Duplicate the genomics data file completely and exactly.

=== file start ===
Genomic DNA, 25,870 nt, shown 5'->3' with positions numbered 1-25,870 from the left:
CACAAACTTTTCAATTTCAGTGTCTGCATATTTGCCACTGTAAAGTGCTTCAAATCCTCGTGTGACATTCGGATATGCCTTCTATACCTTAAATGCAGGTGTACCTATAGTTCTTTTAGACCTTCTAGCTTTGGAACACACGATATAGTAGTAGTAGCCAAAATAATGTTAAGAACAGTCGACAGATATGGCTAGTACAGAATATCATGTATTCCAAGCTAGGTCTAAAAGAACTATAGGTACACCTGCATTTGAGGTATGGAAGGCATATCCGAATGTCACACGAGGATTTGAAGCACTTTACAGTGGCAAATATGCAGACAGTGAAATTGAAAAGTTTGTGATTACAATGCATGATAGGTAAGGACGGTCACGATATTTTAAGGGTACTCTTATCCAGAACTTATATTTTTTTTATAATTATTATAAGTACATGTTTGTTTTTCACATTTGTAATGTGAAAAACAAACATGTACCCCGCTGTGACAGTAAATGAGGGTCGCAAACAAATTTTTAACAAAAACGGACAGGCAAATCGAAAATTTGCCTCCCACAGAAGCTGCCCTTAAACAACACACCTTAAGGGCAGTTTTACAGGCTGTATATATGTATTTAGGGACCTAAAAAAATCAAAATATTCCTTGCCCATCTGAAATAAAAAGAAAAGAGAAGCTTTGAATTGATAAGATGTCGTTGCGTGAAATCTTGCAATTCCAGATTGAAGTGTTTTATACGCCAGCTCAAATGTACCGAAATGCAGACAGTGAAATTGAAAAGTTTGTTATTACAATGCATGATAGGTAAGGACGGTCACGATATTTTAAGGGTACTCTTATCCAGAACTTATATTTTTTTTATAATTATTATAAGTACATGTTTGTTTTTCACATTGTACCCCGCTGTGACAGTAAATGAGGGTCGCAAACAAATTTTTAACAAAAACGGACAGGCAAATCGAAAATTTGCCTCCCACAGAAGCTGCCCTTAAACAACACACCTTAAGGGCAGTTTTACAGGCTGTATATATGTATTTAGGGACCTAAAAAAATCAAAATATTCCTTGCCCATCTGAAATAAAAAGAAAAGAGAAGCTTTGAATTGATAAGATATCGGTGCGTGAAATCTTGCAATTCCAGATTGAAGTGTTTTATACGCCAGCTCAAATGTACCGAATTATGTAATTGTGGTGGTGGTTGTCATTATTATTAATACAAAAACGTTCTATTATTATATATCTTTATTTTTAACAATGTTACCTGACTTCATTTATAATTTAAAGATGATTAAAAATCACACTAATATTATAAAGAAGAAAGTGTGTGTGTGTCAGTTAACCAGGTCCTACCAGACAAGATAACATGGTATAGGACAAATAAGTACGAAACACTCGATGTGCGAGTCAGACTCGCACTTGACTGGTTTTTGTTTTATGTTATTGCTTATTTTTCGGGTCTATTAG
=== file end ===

Genomic DNA, 25,870 nt, shown 5'->3' with positions numbered 1-25,870 from the left:
CACAAACTTTTCAATTTCAGTGTCTGCATATTTGCCACTGTAAAGTGCTTCAAATCCTCGTGTGACATTCGGATATGCCTTCTATACCTTAAATGCAGGTGTACCTATAGTTCTTTTAGACCTTCTAGCTTTGGAACACACGATATAGTAGTAGTAGCCAAAATAATGTTAAGAACAGTCGACAGATATGGCTAGTACAGAATATCATGTATTCCAAGCTAGGTCTAAAAGAACTATAGGTACACCTGCATTTGAGGTATGGAAGGCATATCCGAATGTCACACGAGGATTTGAAGCACTTTACAGTGGCAAATATGCAGACAGTGAAATTGAAAAGTTTGTGATTACAATGCATGATAGGTAAGGACGGTCACGATATTTTAAGGGTACTCTTATCCAGAACTTATATTTTTTTTATAATTATTATAAGTACATGTTTGTTTTTCACATTTGTAATGTGAAAAACAAACATGTACCCCGCTGTGACAGTAAATGAGGGTCGCAAACAAATTTTTAACAAAAACGGACAGGCAAATCGAAAATTTGCCTCCCACAGAAGCTGCCCTTAAACAACACACCTTAAGGGCAGTTTTACAGGCTGTATATATGTATTTAGGGACCTAAAAAAATCAAAATATTCCTTGCCCATCTGAAATAAAAAGAAAAGAGAAGCTTTGAATTGATAAGATGTCGTTGCGTGAAATCTTGCAATTCCAGATTGAAGTGTTTTATACGCCAGCTCAAATGTACCGAAATGCAGACAGTGAAATTGAAAAGTTTGTTATTACAATGCATGATAGGTAAGGACGGTCACGATATTTTAAGGGTACTCTTATCCAGAACTTATATTTTTTTTATAATTATTATAAGTACATGTTTGTTTTTCACATTGTACCCCGCTGTGACAGTAAATGAGGGTCGCAAACAAATTTTTAACAAAAACGGACAGGCAAATCGAAAATTTGCCTCCCACAGAAGCTGCCCTTAAACAACACACCTTAAGGGCAGTTTTACAGGCTGTATATATGTATTTAGGGACCTAAAAAAATCAAAATATTCCTTGCCCATCTGAAATAAAAAGAAAAGAGAAGCTTTGAATTGATAAGATATCGGTGCGTGAAATCTTGCAATTCCAGATTGAAGTGTTTTATACGCCAGCTCAAATGTACCGAATTATGTAATTGTGGTGGTGGTTGTCATTATTATTAATACAAAAACGTTCTATTATTATATATCTTTATTTTTAACAATGTTACCTGACTTCATTTATAATTTAAAGATGATTAAAAATCACACTAATATTATAAAGAAGAAAGTGTGTGTGTGTCAGTTAACCAGGTCCTACCAGACAAGATAACATGGTATAGGACAAATAAGTACGAAACACTCGATGTGCGAGTCAGACTCGCACTTGACTGGTTTTTGTTTTATGTTATTGCTTATTTTTCGGGTCTATTAG